Obviously, there are flaws, and it’s not a perfect system. But I think that for players like me, who get lost in stories and wind up only saving right before I quit a game, this will be a much better system. For those, like potentially yourself, who don’t like the system, you can ignore it all together. If you die, just reload your last save. The rewind won’t be a mandatory thing. The old save/load system is there as well. Don’t let this dissuade you from trying the game out!

Let me know if any of this isn’t floating your boat yet!

Matt says:

Hi Vince,

Thanks for responding to my comments in depth and with such good grace! I appreciate the absolutely colossal amount of effort that everyone on your team is putting into this game, and it’s all too easy for someone like me to shout comments from the sidelines. You’ve obviously put a lot of thought into this system, and I’m sure that will come across in the final product.

As long as the rewind option is only automatically cued *after* a *fatal* event, and if – as you say – the save / restore system is still in place, then I think I could be at peace with the rewind system, even I chose personally not to use it.

I would strongly suggest, however, that the rewind is *never* called up automatically, and that the points counter only visible if the player makes it visible, or maybe only when they access the rewind interface. You might even allow the player to disable the rewind mode entirely.

I see what you’re saying about the rewind option being more “organic” to the story, but I think I disagree. After all, you’re still engaging with a UI in order to interrupt gameplay and restart it at a different point. Some people (me included) might even find the fact that it’s prompted *automatically* after you die to be invasive. It would never be *truly* organic unless it was a geniune part of the story – e.g. if your player character was Hiro Nakamura from “Heroes” and actually possessed the ability to rewind time. (Now there’s a thought …) I guess my point is, since I’d have to interrupt gameplay either way, I’d rather interrupt it with a system with which I’m already familiar.

I’m also not sure you’re really punishing poor gameplaying, since – if the points are so easy to earn – it might almost be as easy to blunder into a mistake and rewind as it would be to blunder into a mistake and reload. Adversely, if the points *were* hard to come by, then you’d be unfairly punishing players who were quicker to overcome their obstacles. However, this is more a matter of personal perspective and gameplaying technique.

Ultimately, as long as you leave the option in the player’s hands, then that’s all that matters. I think it was the “automatic” and “always visible” part of the idea that really bugged me – anything that robs me of the decision to play the game the way *I’d* like to play it. (Like most gamers, I’m immensely selfish that way :)

I should take a brief moment to add that everything else you’ve mentioned – multiple puzzle solutions, in-game consequences – plus the graphics and story I’ve seen / read about so far – all sound absolutely amazing, and I can’t wait to see this game completed.

Best of continuing luck!

Vince Twelve says:

Ok, I’ve been thinking about this. I’m considering adding an option when you start a new game to choose how you want to play:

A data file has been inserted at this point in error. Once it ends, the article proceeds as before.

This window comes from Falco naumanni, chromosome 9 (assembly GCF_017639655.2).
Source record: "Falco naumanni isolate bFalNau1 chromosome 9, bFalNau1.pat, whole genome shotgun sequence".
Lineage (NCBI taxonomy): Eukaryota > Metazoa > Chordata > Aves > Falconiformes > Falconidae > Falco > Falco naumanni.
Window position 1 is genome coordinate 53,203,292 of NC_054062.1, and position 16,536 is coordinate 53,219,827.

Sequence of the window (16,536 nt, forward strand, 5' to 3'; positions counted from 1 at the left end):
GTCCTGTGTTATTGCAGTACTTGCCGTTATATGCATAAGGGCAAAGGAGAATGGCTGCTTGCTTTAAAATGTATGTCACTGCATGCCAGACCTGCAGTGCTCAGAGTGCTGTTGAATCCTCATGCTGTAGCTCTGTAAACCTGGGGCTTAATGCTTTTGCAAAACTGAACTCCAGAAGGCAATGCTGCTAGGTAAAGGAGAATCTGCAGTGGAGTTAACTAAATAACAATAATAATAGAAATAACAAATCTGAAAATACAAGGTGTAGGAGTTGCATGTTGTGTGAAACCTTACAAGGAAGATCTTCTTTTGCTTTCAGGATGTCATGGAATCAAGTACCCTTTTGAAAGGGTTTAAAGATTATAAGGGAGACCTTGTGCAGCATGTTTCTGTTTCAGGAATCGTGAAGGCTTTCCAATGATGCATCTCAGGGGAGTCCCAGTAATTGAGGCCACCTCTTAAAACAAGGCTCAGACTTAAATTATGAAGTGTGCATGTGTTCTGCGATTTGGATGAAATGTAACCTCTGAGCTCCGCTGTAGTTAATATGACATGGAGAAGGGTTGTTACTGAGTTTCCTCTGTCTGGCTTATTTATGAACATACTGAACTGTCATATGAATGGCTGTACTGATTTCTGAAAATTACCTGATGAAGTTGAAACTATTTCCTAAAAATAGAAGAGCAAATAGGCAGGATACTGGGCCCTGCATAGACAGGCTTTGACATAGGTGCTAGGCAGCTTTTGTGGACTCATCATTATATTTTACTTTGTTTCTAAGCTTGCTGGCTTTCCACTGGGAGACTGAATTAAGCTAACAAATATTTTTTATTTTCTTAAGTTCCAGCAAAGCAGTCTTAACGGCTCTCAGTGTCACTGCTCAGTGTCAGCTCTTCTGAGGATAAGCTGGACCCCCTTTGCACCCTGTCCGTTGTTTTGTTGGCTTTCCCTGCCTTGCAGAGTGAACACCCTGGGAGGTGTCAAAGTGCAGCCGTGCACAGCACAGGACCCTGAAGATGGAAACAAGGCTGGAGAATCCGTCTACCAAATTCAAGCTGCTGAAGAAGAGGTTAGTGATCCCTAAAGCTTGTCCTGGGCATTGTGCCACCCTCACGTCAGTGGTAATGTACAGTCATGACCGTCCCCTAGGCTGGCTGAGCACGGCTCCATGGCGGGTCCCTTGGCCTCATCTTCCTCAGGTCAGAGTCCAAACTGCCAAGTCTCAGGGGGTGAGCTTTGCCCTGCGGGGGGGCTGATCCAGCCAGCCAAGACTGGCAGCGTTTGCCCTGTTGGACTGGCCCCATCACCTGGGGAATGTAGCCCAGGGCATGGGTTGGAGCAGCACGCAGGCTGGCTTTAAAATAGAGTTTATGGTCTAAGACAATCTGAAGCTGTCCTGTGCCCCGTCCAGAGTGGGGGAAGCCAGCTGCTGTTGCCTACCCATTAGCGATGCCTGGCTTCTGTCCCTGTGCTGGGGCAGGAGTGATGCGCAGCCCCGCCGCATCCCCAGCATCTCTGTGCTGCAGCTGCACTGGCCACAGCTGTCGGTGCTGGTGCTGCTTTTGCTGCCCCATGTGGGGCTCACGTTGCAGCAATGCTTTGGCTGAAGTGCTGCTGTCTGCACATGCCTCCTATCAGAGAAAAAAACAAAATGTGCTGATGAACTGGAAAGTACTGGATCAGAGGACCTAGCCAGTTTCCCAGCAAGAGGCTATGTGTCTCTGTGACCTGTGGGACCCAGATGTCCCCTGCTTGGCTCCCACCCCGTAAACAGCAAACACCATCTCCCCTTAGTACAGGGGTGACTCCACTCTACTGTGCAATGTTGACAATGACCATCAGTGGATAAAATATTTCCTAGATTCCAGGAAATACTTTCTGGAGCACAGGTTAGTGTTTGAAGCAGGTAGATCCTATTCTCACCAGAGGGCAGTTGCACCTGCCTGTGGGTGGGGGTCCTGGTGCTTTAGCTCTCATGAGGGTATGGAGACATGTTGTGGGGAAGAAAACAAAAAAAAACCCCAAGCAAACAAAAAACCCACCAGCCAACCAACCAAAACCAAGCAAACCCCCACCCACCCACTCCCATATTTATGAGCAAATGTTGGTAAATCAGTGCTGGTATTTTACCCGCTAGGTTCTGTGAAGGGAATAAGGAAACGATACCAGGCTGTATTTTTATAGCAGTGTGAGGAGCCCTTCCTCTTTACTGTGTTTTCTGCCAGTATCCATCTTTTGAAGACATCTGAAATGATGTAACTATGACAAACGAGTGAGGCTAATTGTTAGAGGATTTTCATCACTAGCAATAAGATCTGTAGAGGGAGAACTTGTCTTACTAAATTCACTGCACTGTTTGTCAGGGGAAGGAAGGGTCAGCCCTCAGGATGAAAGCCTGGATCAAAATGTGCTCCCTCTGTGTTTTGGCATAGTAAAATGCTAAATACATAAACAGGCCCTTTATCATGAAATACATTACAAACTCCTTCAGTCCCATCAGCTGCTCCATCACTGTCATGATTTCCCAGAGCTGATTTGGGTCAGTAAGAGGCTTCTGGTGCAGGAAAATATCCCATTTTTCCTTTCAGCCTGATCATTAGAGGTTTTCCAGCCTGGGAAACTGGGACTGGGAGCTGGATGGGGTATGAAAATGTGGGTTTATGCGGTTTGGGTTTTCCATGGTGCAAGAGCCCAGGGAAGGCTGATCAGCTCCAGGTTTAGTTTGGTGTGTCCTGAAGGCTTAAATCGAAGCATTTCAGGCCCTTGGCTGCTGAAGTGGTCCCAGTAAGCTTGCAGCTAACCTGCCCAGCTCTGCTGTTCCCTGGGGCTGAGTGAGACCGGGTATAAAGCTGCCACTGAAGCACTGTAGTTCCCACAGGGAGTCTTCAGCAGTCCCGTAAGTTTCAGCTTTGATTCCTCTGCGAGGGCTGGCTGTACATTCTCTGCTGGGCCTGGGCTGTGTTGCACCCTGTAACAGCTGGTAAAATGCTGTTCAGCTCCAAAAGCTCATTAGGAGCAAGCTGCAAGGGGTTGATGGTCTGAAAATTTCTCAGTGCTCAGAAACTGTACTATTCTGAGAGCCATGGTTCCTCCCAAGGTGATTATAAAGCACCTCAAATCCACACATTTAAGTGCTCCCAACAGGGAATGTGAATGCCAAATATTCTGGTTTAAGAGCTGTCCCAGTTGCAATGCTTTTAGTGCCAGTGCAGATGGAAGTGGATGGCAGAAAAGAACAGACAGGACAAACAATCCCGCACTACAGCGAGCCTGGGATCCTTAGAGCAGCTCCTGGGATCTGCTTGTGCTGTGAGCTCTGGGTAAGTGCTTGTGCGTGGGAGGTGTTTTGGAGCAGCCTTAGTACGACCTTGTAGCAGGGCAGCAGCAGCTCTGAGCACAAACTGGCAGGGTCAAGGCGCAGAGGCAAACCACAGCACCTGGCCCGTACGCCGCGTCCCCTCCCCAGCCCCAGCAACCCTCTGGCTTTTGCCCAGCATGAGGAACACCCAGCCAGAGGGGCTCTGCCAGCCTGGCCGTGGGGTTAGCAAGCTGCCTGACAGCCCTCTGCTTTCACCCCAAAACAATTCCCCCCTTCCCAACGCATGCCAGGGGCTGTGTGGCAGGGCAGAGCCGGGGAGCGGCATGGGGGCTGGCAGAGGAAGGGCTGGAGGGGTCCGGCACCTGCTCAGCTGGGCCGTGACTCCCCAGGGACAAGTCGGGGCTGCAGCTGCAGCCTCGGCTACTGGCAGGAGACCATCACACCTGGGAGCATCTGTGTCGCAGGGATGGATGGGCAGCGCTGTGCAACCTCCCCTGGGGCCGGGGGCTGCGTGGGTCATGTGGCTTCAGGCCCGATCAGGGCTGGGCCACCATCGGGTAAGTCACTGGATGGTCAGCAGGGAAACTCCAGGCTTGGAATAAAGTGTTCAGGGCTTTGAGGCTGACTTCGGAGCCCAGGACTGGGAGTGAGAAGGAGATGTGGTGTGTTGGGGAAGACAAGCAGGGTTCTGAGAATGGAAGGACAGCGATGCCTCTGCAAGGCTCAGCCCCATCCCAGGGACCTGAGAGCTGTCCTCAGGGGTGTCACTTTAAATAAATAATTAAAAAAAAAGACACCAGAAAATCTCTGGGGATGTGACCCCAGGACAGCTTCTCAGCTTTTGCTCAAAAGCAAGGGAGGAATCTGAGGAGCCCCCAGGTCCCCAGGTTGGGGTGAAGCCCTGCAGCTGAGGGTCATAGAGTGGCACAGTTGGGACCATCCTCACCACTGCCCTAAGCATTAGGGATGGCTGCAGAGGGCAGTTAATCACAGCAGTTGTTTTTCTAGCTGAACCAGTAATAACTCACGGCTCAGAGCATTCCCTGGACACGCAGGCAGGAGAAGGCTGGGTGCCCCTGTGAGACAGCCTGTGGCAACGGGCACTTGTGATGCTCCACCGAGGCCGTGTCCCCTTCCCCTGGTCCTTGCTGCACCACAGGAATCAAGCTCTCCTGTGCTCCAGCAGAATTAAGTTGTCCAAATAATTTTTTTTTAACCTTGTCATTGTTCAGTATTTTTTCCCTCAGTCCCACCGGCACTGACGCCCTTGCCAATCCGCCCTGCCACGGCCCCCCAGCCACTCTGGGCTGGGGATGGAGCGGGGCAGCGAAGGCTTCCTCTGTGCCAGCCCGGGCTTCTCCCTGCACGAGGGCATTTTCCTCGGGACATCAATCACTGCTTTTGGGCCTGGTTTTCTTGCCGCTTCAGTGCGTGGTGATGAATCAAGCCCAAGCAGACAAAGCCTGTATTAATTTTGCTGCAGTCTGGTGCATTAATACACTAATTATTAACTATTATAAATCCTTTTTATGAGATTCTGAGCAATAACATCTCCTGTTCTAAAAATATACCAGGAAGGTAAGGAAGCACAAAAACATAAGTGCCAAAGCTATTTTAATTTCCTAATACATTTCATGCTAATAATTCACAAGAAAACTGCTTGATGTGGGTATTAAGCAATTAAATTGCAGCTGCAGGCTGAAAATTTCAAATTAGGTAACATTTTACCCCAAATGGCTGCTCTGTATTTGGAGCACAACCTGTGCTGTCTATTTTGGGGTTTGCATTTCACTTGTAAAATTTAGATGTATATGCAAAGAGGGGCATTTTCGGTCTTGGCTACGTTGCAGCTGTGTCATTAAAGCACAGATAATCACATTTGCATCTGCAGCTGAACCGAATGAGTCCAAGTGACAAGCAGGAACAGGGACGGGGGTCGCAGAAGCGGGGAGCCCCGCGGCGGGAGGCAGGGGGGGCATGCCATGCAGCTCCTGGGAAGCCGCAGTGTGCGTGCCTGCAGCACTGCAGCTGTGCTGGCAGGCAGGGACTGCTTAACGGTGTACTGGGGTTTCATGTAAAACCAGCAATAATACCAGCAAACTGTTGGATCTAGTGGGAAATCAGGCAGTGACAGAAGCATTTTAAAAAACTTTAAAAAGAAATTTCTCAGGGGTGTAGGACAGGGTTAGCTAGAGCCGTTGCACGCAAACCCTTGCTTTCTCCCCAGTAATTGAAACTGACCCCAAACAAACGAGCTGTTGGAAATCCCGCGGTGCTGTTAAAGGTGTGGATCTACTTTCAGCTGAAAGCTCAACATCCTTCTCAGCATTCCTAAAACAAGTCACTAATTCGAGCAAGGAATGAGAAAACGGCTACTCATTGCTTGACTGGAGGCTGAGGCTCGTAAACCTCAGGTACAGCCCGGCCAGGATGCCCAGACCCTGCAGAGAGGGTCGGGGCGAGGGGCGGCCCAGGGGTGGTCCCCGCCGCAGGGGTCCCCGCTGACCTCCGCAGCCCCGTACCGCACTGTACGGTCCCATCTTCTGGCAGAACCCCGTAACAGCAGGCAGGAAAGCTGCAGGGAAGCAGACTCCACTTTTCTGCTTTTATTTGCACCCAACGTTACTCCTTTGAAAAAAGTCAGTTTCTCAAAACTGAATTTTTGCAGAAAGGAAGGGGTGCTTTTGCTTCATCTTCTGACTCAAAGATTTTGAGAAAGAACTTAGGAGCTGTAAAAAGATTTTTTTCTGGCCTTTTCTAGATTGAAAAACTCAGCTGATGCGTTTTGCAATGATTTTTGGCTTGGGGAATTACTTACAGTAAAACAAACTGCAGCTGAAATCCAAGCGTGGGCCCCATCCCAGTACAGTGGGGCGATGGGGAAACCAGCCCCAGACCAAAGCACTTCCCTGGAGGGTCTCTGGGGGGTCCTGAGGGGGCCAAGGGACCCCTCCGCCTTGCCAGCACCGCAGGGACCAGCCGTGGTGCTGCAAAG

1) Classic mode. This is just like the usual adventure. If you die, you must start from your last save. There is no point system.

2) Safe or “Rewind” mode. If you die, the game will allow you to rewind an unlimited number of times until you get it right. Players will not need to save except when exiting the game (though they may still save at any time). There is no point system.

3) Limited Rewind or “Rewind Challenge” mode. In this mode, the point system is implemented, accumulating points when you achieve certain tasks in the game. If you die, you must spend a certain amount of points to rewind the game and try again. If you run out of points, you must restore from a saved game. The player may still save at any point during the game. (Though I may possibly disable saving during the critical scenes during which death is a possibility.)

I think having these three choices at the beginning of the game will benefit everyone, and each player can find a mode that fits their playing style. What do you think, Matt?

And what do you think, other readers?

10 Responses to “Vince is a good listener”

  1. Deirdra Kiai Says:

    I think you’ve hit the nail on the head right there, particularly since your having multiple options available also echoes the multiple puzzle solutions you’ve implemented for different play styles. I’ll personally be going with the “safe” mode, because I’m a total wuss, but then, I also realise that some players are looking for that tiny bit of masochism. This way, everybody wins!

  2. TheJBurger Says:

    Sorry if I don’t have this straight, but I still have trouble understanding the rewind option after all this time.
    So basically, the rewind is an autosave that can only be used while the “point meter” still has points?

    Regarding the 3 choices, in my humble opinion, I have always somewhat detested (although that is a strong word) multiple difficulty modes at the beginning of games, particularly adventure games. I just feel that there should be one set level of difficulty for the player, specifically chosen by the designer. Although this is a somewhat different example, In Curse of Monkey Island, I didn’t really like having to choose between two puzzle options. I chose the latter, harder version, and then I just am left wondering if I should’ve chose the easier version since I didn’t really feel like completing 10 puzzles to do 1 mundane task.